During a joint session of Congress to certify the electoral college votes, on Jan. 6th, domestic terrorists stormed the Capitol in an attempt to kidnap certain congressmen and to change the vote in President Trump’s favor. While this event was already angering enough, people are upset that the government and police treated the event differently than what happened in the Black Lives Matter protests from the spring.
Before we continue with the argument, let’s get some background information on what happened on each side. Let’s start with what happened at the Capitol. It all started around 12 p.m. where President Trump held a rally near the White House, where he was talking about the election and how it was rigged against him. He falsely claimed to have won the election, and that because of the wide-spread fraud, he somehow lost.
President Trump then incited the audience to go storm the Capitol by saying, “After this, we’re going to walk down, and I’ll be there with you.” Trump’s supporters proceeded to the Capitol, and they broke down multiple police barricades and started a brutal fight. And at 2:10 p.m., they finally broke into the building itself.
According to CNN, Vice President Mike Pence, Speaker of the House Nancy Pelosi, and the rest of the Congress members were ushered out of harm’s way as the rioters attempted their plan to kidnap or murder them, where some attackers had zip ties and handcuffs awaiting for them.
As the attack finally cooled down and police barricades became stronger, five people, four rioters and one police officer, had died from the event, where little to no arrests were made during that night. Of course, the number of charges had grown since Jan 6, to over 135 arrests, with 400 people identified as suspects in the attack.
Still, the attack was a huge disrespect that happened to our nation. A spat to the American people and our founding fathers as people trespassed, destroyed, and dishonored private property, and it was sad to see how our government and our former President, Donald Trump, treated it compared to the BLM protests.
When analyzing the arrests that happened during the summer, according to the Washington Post in an article about the riots, “14,000. That’s the estimated number of arrests made across 49 U.S. cities during anti-racism protests last summer.” Reports show that between May 30 and June 2, 2020, the height of the racial justice protests, 427 “unrest-related” arrests were made in D.C., including 24 juveniles.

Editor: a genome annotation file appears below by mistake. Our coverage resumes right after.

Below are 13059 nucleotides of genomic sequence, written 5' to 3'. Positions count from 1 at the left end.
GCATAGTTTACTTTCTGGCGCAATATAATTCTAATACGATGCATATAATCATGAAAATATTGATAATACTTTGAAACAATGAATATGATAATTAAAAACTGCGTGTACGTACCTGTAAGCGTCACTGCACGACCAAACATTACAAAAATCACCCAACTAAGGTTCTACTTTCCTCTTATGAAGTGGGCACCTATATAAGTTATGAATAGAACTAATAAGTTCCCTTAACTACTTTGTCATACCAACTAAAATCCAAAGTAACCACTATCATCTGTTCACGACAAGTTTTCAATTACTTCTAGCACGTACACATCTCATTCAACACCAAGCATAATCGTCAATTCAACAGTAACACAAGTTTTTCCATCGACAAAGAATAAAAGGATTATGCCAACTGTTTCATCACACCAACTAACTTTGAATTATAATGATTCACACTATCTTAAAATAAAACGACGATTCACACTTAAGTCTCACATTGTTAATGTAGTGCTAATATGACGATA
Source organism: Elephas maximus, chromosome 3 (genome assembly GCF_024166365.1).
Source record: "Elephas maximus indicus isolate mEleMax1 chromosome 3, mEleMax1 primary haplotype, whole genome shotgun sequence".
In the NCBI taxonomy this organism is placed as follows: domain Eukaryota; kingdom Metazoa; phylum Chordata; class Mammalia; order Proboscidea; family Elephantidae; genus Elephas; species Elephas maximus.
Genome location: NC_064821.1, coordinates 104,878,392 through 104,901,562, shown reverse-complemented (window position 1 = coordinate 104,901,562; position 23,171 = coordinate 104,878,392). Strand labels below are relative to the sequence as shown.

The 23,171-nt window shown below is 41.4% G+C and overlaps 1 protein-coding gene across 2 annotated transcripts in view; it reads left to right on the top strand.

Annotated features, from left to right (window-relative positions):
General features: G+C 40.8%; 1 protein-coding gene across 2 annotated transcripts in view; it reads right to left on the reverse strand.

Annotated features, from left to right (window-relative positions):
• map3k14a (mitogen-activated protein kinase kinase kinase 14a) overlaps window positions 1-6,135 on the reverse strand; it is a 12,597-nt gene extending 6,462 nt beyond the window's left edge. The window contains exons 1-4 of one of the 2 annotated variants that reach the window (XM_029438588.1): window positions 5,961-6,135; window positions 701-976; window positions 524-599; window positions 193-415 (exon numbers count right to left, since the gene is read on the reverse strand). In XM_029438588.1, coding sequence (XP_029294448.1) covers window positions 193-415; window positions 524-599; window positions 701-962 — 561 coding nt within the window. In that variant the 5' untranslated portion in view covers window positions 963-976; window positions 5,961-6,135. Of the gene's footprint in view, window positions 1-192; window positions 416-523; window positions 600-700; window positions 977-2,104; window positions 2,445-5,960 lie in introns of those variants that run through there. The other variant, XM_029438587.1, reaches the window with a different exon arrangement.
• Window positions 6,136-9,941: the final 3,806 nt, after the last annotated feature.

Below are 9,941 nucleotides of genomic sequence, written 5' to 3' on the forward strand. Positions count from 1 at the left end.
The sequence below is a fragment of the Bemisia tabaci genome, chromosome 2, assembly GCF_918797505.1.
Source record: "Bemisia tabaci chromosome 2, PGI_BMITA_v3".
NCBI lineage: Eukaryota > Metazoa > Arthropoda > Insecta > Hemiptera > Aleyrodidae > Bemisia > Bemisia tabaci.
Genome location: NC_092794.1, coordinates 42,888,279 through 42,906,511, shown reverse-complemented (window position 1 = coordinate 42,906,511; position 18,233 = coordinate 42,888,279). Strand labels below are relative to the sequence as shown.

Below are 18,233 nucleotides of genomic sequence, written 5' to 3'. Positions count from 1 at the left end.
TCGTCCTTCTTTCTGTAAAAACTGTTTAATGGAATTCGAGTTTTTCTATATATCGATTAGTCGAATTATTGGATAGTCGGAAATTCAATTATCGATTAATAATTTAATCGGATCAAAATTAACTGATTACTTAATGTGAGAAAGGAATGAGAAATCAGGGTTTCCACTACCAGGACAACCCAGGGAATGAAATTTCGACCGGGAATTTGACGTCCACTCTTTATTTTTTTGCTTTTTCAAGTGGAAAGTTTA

During the BLM protests, President Trump had the national guard protecting the Capitol and even had one woman arrested who was protesting near it. However, during the attack, he instead chose to tweet insults about Vice President Pence, saying, “Mike Pence didn’t have the courage to do what should have been done to protect our country and our Constitution, giving States a chance to certify a corrected set of facts, not the fraudulent or inaccurate ones which they were asked to previously certify.”
Even the way he reacted to the people was vastly different. To the BLM protesters, he called them thugs, saying via Twitter, “These THUGS are dishonoring the memory of George Floyd, and I won’t let that happen…Any difficulty and we will assume control but, when the looting starts, the shooting starts. Thank you!”
However, when the Capitol siege was at its worst, he didn’t hold any of his supporters accountable and chose to pamper and comfort them, by releasing a video and saying, “It was a landslide election. And everyone knows it. Especially the other side. But you have to go home. … There’s never been a time like this when such a thing happened when they could take it away from all of us. From me, from you, from our country. This was a fraudulent election. … Go home. We love you. You’re very special.”
And that’s the hurtful thing about this. The clear evidence of racial injustice that our government loves to support and have clear favorites when it comes down to the matter. Why is it so easy for some people to become violent and deadly, when someone of a different color gets somewhat aggressive, they are predetermined that they are the ones who should be stopped?
Why do people of color have to be careful and be afraid whenever they’re in public, why can’t they just relax and join a society like any other person? Why is there hate in the world just because I and many other citizens of the world look different than you? We didn’t do anything wrong, and like everyone else, we just want to be accepted and appreciated. However, the Capitol attack led by domestic terrorists did show how even in today’s day and age, racism and white supremacy are still rampant.
If you want simpler words to describe this event, then I’ll give you one word: unfair.
Looking towards the future, let’s try and hope for the better, with President Biden coming into the office and already reversing some of President Trump’s most controversial orders and talking about the racial injustice that has happened in recent years. So maybe one day we can all go out and not have to worry about whether our skin color can cause outrage among others.